In this paper we explore the uncertainty associated with operational risk capital estimates for US bank-holding companies (BHC) that are required to follow the Advanced Measurement Approach (AMA). Basel's AMA for operational risk requires banks to hold enough capital to cover the 99.9th quantile of their annual operational loss distribution. AMA banks are required to use four data elements in estimation: internal loss data, external loss data, scenario analysis, and business environment and internal control factors (BEICF). Most banks use the Loss Distribution Approach (LDA) to account for internal and external loss data in AMA operational risk capital estimates. The LDA simplifies the estimation of operational risk exposure by breaking it down to two sub-components, frequency and severity, to be estimated separately from historical losses. To obtain the distribution of total operational losses, the frequency and severity distributions are combined, typically through a Monte Carlo simulation.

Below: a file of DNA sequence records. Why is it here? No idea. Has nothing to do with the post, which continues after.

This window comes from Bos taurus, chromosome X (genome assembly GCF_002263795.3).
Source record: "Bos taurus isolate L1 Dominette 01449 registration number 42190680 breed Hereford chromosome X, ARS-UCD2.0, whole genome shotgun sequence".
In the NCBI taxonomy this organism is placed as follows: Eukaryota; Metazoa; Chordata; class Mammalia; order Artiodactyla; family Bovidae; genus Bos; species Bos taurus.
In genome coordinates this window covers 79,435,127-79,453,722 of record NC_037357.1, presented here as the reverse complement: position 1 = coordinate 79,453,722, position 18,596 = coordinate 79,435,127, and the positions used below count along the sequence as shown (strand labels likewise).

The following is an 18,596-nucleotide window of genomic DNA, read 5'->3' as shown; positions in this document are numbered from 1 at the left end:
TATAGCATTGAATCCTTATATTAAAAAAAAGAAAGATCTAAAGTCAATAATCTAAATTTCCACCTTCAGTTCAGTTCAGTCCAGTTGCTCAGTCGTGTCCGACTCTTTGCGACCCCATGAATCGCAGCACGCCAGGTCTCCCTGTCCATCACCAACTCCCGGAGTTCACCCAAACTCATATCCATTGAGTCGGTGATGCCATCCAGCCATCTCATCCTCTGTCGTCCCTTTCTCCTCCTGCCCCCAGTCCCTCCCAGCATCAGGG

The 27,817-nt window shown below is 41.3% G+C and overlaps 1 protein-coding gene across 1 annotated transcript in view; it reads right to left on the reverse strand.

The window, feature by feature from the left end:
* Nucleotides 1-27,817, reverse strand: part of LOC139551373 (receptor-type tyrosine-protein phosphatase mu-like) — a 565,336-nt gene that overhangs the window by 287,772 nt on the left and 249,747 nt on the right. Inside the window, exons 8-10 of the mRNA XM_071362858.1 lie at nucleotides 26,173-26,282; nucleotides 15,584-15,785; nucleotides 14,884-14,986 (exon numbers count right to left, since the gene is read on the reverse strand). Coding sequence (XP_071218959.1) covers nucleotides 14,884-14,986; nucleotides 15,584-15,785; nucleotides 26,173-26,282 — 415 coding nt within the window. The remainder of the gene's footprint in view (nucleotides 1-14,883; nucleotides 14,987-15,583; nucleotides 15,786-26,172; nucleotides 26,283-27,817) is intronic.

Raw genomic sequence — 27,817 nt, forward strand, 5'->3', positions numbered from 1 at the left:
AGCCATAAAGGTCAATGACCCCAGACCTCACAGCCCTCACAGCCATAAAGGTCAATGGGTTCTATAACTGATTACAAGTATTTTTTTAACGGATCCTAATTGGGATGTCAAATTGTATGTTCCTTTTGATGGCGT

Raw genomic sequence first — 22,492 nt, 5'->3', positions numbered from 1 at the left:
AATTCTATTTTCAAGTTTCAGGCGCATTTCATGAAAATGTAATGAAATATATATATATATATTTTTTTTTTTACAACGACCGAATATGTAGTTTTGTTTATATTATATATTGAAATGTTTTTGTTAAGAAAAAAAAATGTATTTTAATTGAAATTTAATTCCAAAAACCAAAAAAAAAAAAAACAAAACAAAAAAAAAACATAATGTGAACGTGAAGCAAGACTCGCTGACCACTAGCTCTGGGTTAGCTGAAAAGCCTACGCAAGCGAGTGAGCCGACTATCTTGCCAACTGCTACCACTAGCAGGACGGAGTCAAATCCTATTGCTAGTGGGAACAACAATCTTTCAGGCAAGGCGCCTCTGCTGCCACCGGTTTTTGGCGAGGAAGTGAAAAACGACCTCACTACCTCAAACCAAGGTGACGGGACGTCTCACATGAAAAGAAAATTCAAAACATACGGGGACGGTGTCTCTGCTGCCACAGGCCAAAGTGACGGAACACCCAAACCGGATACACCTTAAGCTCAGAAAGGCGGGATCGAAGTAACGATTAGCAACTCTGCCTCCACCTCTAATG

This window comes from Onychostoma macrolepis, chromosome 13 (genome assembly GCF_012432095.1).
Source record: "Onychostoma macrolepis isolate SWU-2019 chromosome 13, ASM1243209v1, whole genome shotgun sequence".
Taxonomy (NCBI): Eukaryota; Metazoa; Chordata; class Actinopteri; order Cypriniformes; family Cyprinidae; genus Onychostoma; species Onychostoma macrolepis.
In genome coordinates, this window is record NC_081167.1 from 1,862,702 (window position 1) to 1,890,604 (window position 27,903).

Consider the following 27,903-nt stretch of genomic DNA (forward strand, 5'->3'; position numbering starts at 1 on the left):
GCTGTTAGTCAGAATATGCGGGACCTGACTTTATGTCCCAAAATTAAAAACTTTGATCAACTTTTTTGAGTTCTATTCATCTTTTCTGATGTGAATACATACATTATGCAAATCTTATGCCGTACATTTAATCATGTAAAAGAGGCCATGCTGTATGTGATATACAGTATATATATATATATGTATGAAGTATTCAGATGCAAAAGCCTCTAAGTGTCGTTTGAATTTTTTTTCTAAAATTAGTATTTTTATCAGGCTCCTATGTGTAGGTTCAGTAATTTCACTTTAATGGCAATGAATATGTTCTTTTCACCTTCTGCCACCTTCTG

• Main sources of uncertainty
  • Measuring uncertainty
  • Which factors affect the heavy-tailness of severity distribution

Marco Migueis, Banking Supervision and Regulation - Quantitative Risk, FEDERAL RESERVE BOARD GOVERNORS

11:15 Morning coffee break 2

11:30 Improving the robustness of operational risk modeling through external data scaling